What do we mean when we talk about disability in the Middle Ages? This volume brings together dynamic scholars working on the subject in medieval literature and history, who use the latest approaches from the field to address this central question. Contributors discuss such standard medieval texts as the Arthurian Legend, The Canterbury Tales and Old Norse Sagas, providing an accessible entry point to the field of medieval disability studies to medievalists. The essays explore a wide variety of disabilities, including the more traditionally accepted classifications of blindness and deafness, as well as perceived disabilities such as madness, pregnancy and age. Adopting a ground-breaking new approach to the study of disability in the medieval period, this provocative book will interest medievalists and scholars of disability throughout history.
Table of Contents
Contents: Introduction: breaking boundaries, building bridges, Joshua R. Eyler; Part 1 Reconsiderations: Disability and the suppression of historical identity: rediscovering the professional backgrounds of the blind residents of the HÃ´pital des Quinze-Vingts, Mark P. O'Tool; 'O sweete venym queynte!': pregnancy and the disabled female body in the Merchant's Tale, Tory Vandeventer Pearman; Playing by ear: compensation, reclamation, and prosthesis in 14th-century song, Julie Singer; Representations of disability in the 13th-century Miracles de Saint Louis, Hannah Skoda; The exemplary blindness of Francis of Assisi, Scott Wells; Experience, authority, and the mediation of deafness: Chaucer's Wife of Bath, Edna Edith Sayers; Protecting or restraining? Madness as a disability in late medieval France, Aleksandra Pfau; Representations of disability:the medieval literary tradition of the Fisher King, Kisha G. Tracy; 'Ther is moore mysshapen amonges thise beggeres': discourses of disability in Piers Plowman, Jennifer M. Gianfalla; Kingly impairments in Anglo-Saxon literature: God's curse and God's blessing, Beth Tovey; Difference and disability: on the logic of naming in the Icelandic sagas, John P. Sexton. Part 2 Reverberations: Henryson's textual and narrative prosthesis onto Chaucer's corpus: Cresseid's leprosy and her schort conclusioun, Andrew Higl; A medieval king 'disabled' by an early modern construct: a contextual examination of Richard III, Abigail Elizabeth Comber; Aging women and disability in early modern Spanish literature, EncarnaciÃ³n JuÃ¡rez-Almendros; Bibliography; Index.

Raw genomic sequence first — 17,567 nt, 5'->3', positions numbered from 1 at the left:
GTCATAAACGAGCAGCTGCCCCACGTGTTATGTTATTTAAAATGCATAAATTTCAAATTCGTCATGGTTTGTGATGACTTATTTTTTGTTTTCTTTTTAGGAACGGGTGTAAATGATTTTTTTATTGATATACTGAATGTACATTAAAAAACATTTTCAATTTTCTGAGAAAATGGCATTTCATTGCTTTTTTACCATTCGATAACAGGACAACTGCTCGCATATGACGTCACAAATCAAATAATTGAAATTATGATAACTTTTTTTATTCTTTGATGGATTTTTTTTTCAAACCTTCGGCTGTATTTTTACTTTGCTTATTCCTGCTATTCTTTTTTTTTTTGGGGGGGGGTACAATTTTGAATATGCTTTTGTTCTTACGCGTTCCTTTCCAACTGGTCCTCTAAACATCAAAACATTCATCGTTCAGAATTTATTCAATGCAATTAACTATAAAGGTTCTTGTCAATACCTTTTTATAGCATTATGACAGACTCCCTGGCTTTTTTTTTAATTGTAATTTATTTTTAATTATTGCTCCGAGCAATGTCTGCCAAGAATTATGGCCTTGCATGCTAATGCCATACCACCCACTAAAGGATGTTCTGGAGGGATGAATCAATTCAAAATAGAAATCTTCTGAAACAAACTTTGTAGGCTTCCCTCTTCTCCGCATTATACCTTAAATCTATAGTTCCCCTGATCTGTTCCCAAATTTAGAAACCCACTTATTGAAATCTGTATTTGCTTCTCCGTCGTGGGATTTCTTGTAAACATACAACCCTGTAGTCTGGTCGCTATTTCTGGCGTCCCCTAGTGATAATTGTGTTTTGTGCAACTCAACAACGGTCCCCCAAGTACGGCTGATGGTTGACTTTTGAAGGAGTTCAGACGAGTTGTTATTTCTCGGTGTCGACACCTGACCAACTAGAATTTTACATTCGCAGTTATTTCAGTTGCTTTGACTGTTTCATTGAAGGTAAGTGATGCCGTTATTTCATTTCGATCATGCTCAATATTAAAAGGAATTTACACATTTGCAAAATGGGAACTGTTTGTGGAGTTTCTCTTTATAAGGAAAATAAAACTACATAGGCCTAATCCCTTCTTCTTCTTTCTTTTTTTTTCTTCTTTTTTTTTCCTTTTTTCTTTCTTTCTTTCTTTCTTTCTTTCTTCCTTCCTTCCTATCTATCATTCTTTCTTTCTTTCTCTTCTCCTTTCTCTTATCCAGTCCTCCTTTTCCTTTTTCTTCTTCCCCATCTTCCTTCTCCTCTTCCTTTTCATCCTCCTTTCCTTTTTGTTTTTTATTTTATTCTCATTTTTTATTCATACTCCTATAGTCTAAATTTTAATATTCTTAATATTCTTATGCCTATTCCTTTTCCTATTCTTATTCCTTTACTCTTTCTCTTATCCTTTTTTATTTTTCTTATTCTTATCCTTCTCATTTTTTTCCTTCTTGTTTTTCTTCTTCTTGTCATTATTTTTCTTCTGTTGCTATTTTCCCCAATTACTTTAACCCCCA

Joshua R. Eyler is an Assistant Professor of English at Columbus State University in Columbus, Georgia, USA.